Allen, L., O’Connell, A. & Kiermer, V. How can we ensure visibility and diversity in research contributions? How the contributor role taxonomy (CRediT) is helping the shift from authorship to contributorship. Learned Publishing 32, 71–74 (2019).
This work was partially supported by The Research Council of Norway under grant agreement no. 240862 and its Centres of Excellence scheme, project no. 262762.
The authors declare no competing interests.
Peer review information Nature Machine Intelligence thanks Agoston Eiben, and the other anonymous reviewer(s), for their contribution to the peer review of this work.
Publisher’s note Springer Nature remains neutral with regard to jurisdictional claims in published maps and institutional affiliations.
Extended Data Fig. 1 A diagram of the prediction model used, instantiated with the baseline data set measurements from the indoor boxes.
a, The full model with the 25 sub-models for each leg length combination. b, The sub-model for femur 50mm tibia 40mm which shows the predicted energy efficiency (COT) of that leg-length combination for different terrains. The 15 points are the actual measurements from the indoor data collection (square from concrete, circle from sand, and diamond from gravel). When the robot encounters a new terrain, each sub-model is queried at the given roughness/hardness values to form a predicted 5 × 5 COT map similar to the ones shown in Figure 2 in the main text.
a, The components of the mechanical adaptation mechanism. b, An indication of the difference in workspace for the two extreme leg lengths.
Kernel density estimate of the terrain features for the three different surfaces in the indoor terrain boxes, measured during the data set collection. This includes all the different morphologies. Default seaborn.jointplot parameters are used for the estimate.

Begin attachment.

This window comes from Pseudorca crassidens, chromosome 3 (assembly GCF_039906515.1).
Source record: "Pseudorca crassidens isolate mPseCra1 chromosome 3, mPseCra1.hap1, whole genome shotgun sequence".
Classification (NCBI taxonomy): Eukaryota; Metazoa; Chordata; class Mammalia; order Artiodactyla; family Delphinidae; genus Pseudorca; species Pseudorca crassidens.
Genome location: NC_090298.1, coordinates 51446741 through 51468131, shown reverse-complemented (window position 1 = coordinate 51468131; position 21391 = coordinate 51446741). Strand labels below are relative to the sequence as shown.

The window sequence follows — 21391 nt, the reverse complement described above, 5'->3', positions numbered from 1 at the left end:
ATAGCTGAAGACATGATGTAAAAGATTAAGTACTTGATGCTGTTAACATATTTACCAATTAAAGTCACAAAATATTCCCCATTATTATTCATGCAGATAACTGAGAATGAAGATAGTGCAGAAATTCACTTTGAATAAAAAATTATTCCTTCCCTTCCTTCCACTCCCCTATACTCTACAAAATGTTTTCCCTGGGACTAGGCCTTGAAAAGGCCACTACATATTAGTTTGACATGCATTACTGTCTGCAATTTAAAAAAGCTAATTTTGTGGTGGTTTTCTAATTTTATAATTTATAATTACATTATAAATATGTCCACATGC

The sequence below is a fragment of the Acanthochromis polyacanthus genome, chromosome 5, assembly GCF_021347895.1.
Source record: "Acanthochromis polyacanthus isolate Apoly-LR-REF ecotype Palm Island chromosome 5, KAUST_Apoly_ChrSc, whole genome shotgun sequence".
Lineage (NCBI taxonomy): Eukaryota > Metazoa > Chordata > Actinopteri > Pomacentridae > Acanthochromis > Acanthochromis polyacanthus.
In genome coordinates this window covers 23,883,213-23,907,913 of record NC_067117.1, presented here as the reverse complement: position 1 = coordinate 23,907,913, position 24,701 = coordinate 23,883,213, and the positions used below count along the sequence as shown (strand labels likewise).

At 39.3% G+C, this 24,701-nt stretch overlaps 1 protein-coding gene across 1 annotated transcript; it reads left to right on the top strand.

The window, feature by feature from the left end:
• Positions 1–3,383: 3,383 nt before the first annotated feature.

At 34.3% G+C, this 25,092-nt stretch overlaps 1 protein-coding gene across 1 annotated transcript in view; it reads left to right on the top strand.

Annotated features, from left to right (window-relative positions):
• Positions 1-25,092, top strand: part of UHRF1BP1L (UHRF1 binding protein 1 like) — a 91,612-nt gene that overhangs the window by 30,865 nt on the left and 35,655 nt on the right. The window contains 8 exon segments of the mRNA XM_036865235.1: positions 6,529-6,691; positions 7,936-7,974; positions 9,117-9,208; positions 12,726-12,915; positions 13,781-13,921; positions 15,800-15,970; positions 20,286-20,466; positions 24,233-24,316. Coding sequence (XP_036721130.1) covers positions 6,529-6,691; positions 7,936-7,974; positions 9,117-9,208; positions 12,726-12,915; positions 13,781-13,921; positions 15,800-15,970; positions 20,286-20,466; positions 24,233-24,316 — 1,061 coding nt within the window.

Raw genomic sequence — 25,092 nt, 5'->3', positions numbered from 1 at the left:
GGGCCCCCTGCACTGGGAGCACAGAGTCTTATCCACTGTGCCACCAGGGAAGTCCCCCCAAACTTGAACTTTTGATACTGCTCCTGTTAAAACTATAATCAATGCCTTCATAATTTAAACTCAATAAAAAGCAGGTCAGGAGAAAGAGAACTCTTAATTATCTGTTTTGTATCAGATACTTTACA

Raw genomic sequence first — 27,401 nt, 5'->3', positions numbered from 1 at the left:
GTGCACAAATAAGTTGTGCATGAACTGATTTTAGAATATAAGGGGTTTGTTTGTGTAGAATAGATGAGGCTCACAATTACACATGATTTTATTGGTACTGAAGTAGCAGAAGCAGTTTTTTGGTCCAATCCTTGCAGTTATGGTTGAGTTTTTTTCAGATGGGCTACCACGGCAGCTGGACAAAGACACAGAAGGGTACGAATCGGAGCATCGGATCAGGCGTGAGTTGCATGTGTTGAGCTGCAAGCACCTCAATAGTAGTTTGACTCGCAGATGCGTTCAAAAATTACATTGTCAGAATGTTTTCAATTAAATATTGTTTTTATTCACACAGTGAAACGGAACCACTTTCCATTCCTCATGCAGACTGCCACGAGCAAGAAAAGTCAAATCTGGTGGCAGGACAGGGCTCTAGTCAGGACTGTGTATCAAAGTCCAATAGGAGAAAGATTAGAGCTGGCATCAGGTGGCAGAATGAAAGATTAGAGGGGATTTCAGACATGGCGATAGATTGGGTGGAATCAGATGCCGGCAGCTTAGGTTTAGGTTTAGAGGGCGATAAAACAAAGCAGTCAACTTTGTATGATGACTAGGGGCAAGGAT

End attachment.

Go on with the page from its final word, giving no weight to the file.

Terrain characteristics of the three surfaces in the indoor terrain boxes, shown for different walking speeds. The solid lines show the mean, and the shaded areas show the standard deviation. a, Perceived roughness from the depth camera in the front of the robot. b, Perceived hardness from the force sensors in the feet.
Generated from single 16 second walking sessions with shortest possible leg length. Roughness to the left is calculated from the depth camera. The middle plot shows the absolute, filtered three axis force measurements used to infer hardness, summed for the two front leg sensors (x-axis, sideways, in blue; y-axis, lengthwise, in orange; and z-axis, up, in green). The right plot shows the total current reported by the servos.
About this article
Cite this article
Nygaard, T.F., Martin, C.P., Torresen, J. et al. Real-world embodied AI through a morphologically adaptive quadruped robot. Nat Mach Intell (2021). https://doi.org/10.1038/s42256-021-00320-3